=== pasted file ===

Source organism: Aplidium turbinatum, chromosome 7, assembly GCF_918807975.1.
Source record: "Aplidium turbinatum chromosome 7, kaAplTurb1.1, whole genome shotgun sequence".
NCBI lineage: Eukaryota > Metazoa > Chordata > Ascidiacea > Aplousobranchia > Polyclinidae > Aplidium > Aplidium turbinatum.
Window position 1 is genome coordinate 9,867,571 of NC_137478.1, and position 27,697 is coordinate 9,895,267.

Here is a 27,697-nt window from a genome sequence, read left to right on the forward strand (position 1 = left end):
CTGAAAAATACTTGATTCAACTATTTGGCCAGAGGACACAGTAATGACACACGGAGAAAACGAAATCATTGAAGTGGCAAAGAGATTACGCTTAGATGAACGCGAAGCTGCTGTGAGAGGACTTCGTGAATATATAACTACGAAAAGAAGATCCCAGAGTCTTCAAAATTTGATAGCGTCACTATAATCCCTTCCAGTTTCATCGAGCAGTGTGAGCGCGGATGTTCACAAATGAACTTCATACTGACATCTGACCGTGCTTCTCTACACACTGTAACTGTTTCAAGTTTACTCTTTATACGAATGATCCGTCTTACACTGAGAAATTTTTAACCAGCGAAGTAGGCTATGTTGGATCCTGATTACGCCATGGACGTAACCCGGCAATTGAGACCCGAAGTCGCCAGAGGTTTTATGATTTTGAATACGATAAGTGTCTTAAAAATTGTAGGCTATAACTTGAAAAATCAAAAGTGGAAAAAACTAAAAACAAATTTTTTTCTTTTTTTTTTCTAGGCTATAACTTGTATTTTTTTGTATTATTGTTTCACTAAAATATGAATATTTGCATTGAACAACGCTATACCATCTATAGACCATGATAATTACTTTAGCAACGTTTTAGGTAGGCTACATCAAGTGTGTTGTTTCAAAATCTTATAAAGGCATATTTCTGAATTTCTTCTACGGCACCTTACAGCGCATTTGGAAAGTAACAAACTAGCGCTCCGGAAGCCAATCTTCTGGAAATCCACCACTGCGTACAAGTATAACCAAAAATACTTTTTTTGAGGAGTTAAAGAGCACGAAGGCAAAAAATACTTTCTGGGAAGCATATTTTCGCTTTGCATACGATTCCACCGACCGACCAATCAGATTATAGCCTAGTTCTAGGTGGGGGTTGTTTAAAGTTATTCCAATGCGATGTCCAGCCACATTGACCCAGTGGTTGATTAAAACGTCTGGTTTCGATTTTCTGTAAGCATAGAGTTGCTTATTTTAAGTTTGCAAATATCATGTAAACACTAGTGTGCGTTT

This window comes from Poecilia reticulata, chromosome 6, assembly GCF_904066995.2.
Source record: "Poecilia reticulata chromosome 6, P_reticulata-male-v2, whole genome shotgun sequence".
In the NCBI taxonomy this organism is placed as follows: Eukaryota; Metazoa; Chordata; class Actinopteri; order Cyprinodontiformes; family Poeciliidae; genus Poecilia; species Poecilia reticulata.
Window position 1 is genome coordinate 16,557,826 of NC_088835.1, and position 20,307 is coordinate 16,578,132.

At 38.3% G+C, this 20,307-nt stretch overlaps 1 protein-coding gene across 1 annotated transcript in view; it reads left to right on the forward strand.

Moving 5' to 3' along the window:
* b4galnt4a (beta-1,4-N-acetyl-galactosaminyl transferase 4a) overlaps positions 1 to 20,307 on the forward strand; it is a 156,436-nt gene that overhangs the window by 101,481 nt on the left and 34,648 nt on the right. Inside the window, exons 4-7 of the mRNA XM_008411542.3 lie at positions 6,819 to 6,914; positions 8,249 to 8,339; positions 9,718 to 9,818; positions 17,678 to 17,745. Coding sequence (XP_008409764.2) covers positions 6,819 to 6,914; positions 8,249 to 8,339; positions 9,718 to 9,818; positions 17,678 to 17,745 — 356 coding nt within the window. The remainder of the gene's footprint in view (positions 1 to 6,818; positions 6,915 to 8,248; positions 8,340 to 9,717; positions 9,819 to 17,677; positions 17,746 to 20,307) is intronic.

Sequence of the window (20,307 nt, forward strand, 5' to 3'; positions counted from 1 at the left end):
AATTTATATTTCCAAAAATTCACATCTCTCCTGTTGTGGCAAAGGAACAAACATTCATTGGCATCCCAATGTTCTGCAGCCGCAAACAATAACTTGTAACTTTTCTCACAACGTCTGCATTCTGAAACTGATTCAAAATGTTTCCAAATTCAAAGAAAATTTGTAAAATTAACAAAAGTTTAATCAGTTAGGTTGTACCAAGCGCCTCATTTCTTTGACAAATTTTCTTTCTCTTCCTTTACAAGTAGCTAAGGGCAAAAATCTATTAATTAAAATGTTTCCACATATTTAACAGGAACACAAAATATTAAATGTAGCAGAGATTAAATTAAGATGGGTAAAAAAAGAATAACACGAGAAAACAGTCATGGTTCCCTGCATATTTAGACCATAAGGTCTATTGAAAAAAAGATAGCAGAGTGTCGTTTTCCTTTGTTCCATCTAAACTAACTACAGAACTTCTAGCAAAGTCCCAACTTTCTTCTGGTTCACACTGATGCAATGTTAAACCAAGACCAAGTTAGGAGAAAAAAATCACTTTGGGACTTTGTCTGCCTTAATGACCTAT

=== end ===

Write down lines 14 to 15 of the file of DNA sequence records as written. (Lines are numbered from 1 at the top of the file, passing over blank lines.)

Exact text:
Sequence of the window (20,307 nt, forward strand, 5' to 3'; positions counted from 1 at the left end):
AATTTATATTTCCAAAAATTCACATCTCTCCTGTTGTGGCAAAGGAACAAACATTCATTGGCATCCCAATGTTCTGCAGCCGCAAACAATAACTTGTAACTTTTCTCACAACGTCTGCATTCTGAAACTGATTCAAAATGTTTCCAAATTCAAAGAAAATTTGTAAAATTAACAAAAGTTTAATCAGTTAGGTTGTACCAAGCGCCTCATTTCTTTGACAAATTTTCTTTCTCTTCCTTTACAAGTAGCTAAGGGCAAAAATCTATTAATTAAAATGTTTCCACATATTTAACAGGAACACAAAATATTAAATGTAGCAGAGATTAAATTAAGATGGGTAAAAAAAGAATAACACGAGAAAACAGTCATGGTTCCCTGCATATTTAGACCATAAGGTCTATTGAAAAAAAGATAGCAGAGTGTCGTTTTCCTTTGTTCCATCTAAACTAACTACAGAACTTCTAGCAAAGTCCCAACTTTCTTCTGGTTCACACTGATGCAATGTTAAACCAAGACCAAGTTAGGAGAAAAAAATCACTTTGGGACTTTGTCTGCCTTAATGACCTAT